SETH JOHNSON: Well, EPA itself estimated that once all parts of the United States comply with the 2015 smog standard, it'll save hundreds of lives and it'll prevent hundreds of thousands of asthma attacks in children. I should correct myself. That's not in all parts of the United States. That's excluding California, which is going to take longer to come into compliance with the smog standard. But by delaying implementation of the standard by a year, EPA would be delaying those benefits by a year. It means hundreds of people would be killed unnecessarily, hundreds of children would experience asthma attacks unnecessarily, and children would have to stay home from school unnecessarily because of ozone pollution.

DHARNA NOOR: Talk a bit about the legal groundwork for your case had it gone forward. Why was it, as you said, illegal to delay this rule in terms of the Clean Air Act?

SETH JOHNSON: Implementing a smog standard, getting the air cleaned up, is a lengthy process, and the first step in that process is identifying what areas have dirty air, what areas are going to have to clean up the air pollution to make life better for their residents. What the administration had done was to delay making that identification by one year.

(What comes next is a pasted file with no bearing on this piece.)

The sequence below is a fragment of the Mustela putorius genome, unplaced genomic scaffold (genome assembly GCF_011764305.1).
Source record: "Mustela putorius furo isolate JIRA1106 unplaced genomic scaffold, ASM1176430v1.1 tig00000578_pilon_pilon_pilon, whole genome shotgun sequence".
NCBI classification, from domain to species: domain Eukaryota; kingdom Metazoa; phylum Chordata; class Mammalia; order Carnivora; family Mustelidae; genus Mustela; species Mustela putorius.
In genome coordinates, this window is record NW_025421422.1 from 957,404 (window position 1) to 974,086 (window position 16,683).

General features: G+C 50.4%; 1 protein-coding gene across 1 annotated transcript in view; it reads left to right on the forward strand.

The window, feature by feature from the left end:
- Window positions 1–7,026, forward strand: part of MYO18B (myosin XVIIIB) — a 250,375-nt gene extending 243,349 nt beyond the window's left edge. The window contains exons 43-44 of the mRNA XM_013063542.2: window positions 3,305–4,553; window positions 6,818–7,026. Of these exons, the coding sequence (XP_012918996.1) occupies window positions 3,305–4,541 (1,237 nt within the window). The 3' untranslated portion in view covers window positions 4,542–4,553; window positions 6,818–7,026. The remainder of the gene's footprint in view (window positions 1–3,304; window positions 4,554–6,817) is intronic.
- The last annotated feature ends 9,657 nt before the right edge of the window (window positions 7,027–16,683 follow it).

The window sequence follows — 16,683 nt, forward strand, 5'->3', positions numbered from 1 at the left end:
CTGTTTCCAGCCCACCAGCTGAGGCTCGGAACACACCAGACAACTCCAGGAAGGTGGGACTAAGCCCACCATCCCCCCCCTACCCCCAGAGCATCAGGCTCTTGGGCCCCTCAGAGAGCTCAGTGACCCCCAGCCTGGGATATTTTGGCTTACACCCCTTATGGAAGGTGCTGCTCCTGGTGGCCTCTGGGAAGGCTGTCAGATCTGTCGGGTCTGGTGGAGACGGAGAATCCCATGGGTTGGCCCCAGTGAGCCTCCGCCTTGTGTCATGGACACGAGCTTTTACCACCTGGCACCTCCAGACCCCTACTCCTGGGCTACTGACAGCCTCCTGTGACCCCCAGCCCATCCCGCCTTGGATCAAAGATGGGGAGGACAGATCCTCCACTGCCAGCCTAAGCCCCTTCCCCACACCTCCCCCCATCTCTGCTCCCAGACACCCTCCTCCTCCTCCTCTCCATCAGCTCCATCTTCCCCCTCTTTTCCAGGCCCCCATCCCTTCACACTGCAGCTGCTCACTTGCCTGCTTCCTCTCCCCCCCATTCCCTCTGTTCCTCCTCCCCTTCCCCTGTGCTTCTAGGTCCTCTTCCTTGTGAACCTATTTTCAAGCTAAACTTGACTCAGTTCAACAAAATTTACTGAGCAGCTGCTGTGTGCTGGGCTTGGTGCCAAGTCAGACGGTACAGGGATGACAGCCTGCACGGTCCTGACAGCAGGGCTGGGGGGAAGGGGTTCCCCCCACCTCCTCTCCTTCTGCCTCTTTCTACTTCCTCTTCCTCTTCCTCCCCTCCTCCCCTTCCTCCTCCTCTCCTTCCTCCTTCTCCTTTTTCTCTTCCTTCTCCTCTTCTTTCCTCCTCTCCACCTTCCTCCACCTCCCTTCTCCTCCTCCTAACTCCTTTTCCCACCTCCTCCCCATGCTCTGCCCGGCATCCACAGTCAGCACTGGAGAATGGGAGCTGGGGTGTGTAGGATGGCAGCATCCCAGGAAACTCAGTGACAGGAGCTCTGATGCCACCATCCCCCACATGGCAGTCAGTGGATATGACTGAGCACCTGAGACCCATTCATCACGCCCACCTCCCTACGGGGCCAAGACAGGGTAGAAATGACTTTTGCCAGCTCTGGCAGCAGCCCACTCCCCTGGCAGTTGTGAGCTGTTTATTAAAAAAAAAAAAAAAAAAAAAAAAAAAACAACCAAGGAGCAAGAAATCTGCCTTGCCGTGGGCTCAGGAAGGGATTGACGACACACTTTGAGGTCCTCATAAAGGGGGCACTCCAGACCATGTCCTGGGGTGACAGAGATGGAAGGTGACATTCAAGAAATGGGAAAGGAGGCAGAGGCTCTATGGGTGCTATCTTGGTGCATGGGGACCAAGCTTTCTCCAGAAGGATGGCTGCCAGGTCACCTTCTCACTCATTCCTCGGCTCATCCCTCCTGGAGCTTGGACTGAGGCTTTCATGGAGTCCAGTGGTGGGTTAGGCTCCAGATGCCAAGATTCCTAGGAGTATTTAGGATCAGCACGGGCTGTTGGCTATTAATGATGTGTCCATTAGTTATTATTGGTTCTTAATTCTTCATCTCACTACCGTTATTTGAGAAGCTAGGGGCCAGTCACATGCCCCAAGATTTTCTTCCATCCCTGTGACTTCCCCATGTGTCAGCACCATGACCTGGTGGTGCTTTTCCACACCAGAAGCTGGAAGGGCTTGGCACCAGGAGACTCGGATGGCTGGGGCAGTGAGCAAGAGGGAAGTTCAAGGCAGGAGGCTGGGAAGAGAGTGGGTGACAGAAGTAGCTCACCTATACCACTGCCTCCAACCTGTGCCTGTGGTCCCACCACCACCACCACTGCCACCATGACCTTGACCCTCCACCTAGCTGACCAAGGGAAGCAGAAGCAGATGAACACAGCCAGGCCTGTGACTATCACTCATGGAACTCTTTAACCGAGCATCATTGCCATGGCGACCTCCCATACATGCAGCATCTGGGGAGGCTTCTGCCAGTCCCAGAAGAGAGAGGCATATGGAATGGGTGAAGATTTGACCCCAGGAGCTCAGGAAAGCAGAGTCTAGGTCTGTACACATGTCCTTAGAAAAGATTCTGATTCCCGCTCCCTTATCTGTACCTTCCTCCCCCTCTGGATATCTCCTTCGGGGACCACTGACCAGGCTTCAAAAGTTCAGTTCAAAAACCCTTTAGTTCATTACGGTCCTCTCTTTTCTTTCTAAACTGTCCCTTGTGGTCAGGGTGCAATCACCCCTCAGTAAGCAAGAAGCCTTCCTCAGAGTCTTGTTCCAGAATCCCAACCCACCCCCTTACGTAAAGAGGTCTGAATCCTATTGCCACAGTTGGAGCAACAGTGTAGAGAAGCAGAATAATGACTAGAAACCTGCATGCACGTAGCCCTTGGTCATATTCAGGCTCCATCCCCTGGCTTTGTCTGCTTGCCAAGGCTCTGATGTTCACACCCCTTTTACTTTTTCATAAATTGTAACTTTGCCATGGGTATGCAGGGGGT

The statute, the Clean Air Act, allows EPA to delay those designations only if the EPA has insufficient information to make those designations. EPA never found that it had insufficient information here. It never explained what information it was lacking. It wasn't lacking any. Every state in the country and a number of tribes had given the agency recommendations on areas that violated the standard and areas that complied with the standard. They made their deadline. It was time for the agency to make its. But instead, the Trump/Pruitt EPA tried to shirk its duty.

We went to court in July. We asked the court here in Washington, D.C., for immediate release. EPA was due to respond to our lawsuit yesterday, on Thursday, and late on Wednesday it withdrew the delay.

DHARNA NOOR: With this new rule coming into play in October, talk about the work that's still to be done in terms of protecting the public from smog, and also generally fossil fuel driving climate change.

SETH JOHNSON: First thing is to make sure that EPA actually does hit its deadline. While the EPA withdrew the full one-year delay for every part of the country, it did not say it's definitely going to hit its deadline for every part of the country, and we're going to keep watch-dogging it to make sure that it does. We went to court once to hold this administration to account, and we won't hesitate to go back. Both health and environmental groups are watching.